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Robert Prosky dies at 77; stage, TV and film actor appeared in 'Hill Street Blues'
Robert Prosky, a character actor with hundreds of film, TV and stage credits, and whose roles included an avuncular sergeant on the NBC police drama "Hill Street Blues" and a desperate real estate salesman in David Mamet's play "Glengarry Glen Ross," has died. He was 77.
Prosky died Monday at Washington Hospital Center in Washington, D.C., of complications from a heart procedure.
Starting in 1958, Prosky began an affiliation at Washington's Arena Stage that transformed him over 23 seasons and 130 roles from a struggling actor to one of the most versatile and prolific performers in a top regional theater.
He jokingly attributed his success to his paunch and prematurely gray hair, telling the Washington Post, "This hair and this gut are the two reasons I got started as an actor. I could play men 50 when I was 30, maybe 25. I could always play the funny fat man."
He also excelled in drama, and at one point called on memories of his father, a Philadelphia butcher with a seventh-grade education, for his interpretation of Willy Loman in Arthur Miller's "Death of a Salesman."
In Prosky's movie debut, Michael Mann's "Thief" (1981), he played the vicious patriarch of a ring of Chicago diamond thieves. New York Times film critic Vincent Canby found Prosky "exceptionally effective" as "a Middle Western version of the sort of affable international villains that Sydney Greenstreet once played."
The part launched Prosky's career as a film heavy, including the evil garage owner in "Christine" (1983), the villainous co-owner of the New York Knights baseball team in "The Natural" (1984) and a mafia don in Mamet's "Things Change" (1988).
It was a nice change of pace, Prosky said, to be offered the role of a self-deprecating priest in "Rudy" (1993). Portraying TV newsmen also became a specialty for Prosky. In "Mrs. Doubtfire" (1993), he was a station owner who exchanged quips with Robin Williams. He was a defender of community standards who clashed with journalist Dustin Hoffman in director Costa-Gavras' "Mad City" (1997). And he was a longtime executive who gets fired in director James L. Brooks' "Broadcast News" (1987).
Prosky's other film roles included the pro bono lawyer for death row inmate Sean Penn in "Dead Man Walking" (1995) and a judge in a 1994 remake of "Miracle on 34th Street."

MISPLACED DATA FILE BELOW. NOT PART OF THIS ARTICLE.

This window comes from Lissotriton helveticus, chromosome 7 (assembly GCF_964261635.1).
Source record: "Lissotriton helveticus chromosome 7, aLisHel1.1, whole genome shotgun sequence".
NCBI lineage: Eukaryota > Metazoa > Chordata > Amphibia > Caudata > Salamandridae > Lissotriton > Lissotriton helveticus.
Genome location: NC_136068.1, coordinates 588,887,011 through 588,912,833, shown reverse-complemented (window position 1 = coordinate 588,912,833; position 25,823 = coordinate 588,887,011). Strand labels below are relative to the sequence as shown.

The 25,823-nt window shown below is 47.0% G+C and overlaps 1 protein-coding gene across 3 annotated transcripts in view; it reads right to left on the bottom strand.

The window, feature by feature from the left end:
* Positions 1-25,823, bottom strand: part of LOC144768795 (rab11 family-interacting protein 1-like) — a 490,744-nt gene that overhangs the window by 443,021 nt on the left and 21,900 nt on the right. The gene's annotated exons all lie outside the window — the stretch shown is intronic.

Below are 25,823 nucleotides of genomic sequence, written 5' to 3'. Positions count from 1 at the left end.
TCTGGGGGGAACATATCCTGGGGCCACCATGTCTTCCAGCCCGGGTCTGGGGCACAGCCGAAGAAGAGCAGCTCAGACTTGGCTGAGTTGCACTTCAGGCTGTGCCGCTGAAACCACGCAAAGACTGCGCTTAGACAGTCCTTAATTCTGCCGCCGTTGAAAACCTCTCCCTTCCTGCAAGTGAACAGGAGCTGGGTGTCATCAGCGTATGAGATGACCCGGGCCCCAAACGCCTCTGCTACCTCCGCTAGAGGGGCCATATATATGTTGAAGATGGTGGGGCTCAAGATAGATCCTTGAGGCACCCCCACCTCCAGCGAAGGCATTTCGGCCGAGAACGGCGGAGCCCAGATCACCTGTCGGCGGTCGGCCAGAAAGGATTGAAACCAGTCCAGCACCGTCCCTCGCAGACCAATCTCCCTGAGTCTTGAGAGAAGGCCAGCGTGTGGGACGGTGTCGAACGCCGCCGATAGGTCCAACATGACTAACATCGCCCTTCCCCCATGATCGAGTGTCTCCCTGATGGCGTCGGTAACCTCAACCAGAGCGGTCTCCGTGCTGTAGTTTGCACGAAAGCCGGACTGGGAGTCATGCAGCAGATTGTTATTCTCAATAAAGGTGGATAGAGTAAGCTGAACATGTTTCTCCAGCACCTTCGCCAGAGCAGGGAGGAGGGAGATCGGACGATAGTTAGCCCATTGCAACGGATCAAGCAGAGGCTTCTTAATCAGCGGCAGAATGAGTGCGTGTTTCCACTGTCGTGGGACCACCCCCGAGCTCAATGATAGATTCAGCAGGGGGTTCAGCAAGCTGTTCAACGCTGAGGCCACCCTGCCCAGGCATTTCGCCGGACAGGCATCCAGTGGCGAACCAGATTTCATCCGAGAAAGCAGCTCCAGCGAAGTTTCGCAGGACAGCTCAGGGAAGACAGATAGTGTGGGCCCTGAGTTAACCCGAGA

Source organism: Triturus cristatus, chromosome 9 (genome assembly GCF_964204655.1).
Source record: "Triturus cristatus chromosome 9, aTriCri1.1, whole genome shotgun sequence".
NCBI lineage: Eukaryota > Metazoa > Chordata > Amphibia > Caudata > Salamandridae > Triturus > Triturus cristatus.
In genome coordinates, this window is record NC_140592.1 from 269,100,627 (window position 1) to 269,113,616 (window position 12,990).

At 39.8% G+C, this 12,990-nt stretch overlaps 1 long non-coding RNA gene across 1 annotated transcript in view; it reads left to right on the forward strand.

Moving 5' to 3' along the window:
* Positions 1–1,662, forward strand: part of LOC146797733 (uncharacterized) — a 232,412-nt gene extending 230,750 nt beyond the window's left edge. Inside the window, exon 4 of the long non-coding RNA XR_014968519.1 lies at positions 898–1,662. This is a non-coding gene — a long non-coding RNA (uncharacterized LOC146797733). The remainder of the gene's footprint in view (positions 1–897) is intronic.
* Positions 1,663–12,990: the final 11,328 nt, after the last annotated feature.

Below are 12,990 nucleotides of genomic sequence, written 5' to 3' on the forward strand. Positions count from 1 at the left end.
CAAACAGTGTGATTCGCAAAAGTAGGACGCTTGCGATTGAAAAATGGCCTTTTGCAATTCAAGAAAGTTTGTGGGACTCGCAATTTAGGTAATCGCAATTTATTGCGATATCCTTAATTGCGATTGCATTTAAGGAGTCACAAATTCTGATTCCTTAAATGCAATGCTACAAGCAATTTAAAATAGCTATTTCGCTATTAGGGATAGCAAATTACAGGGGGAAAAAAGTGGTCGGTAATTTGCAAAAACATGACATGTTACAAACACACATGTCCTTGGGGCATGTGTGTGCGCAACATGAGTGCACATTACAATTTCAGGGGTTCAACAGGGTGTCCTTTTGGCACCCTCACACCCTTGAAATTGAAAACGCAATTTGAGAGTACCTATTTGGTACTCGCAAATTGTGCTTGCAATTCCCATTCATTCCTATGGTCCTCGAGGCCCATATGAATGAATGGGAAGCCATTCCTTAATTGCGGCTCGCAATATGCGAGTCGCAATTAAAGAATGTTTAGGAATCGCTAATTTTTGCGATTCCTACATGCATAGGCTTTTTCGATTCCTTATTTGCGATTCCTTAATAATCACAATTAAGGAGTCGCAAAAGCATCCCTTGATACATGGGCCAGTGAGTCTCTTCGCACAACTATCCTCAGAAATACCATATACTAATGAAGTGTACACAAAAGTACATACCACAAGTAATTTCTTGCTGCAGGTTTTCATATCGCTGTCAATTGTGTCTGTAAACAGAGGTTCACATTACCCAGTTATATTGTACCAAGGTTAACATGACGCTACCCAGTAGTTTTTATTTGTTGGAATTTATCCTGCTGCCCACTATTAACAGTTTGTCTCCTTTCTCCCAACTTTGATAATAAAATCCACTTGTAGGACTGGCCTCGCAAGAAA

In addition, he played many recurring roles on TV, as the big-hearted desk sergeant Stanislaus "Stan" Jablonski on "Hill Street Blues" from 1984 to 1987 and later as a priest accused of murder on the ABC legal drama "The Practice." He played Kirstie Alley's father on the sitcoms "Cheers" and "Veronica's Closet."
Robert Joseph Porzuczek was born Dec. 13, 1930, in a working-class Philadelphia neighborhood. He was initially drawn to theater in high school, but he briefly studied economics at Temple University before returning to the family grocery shop after his father's death in 1952.
He continued performing in plays, supporting himself in New York as a Federal Reserve Bank bookkeeper. What he considered just another one-shot deal, playing the sheriff in a 1958 Arena Stage revival of the newspaper comedy "The Front Page," was instead a breakthrough. He credited theater co-founder Zelda Fichandler with being a crucial influence. "When I first came to Arena I wasn't an actor who thought much," Prosky told the Washington Post in 1984, "and here I was at what is certainly a theater of intellect -- God, Zelda would hate that label. "But Zelda saw something in me, God knows what, and kept nurturing it," he said. "Each author came to me fresh, brand new, and I found out about him in the doing, sort of leap-frogging from one to the next. That's what formed me -- that continuum."
He earned Tony Award nominations in two Broadway shows, "Glengarry Glen Ross" (1984) and Lee Blessing's "A Walk in the Woods" (1988). In the first, he played an aging and increasingly despairing salesman, Shelley "The Machine" Levene, a role that was later played by Jack Lemmon in the movie. But critics lauded Prosky for credibly depicting the pompous heights of the character after he scores a "great sale" and the terror on his face as he is reduced to offering bribes to his employer to stay on the job.
In the two-character Blessing play, Prosky portrayed a Russian diplomat opposite Sam Waterston as an American arms negotiator. New York Times theater critic Frank Rich singled out Prosky for "a masterful portrait of political cunning, always entertaining to behold."
In 1960, Prosky married Ida Hove. She survives, along with three sons, Stefan Prosky of Washington, John Prosky of Toluca Lake, Calif., and Andrew Prosky of New York; and three grandchildren.
Bernstein writes for the Washington Post, where this obituary first appeared.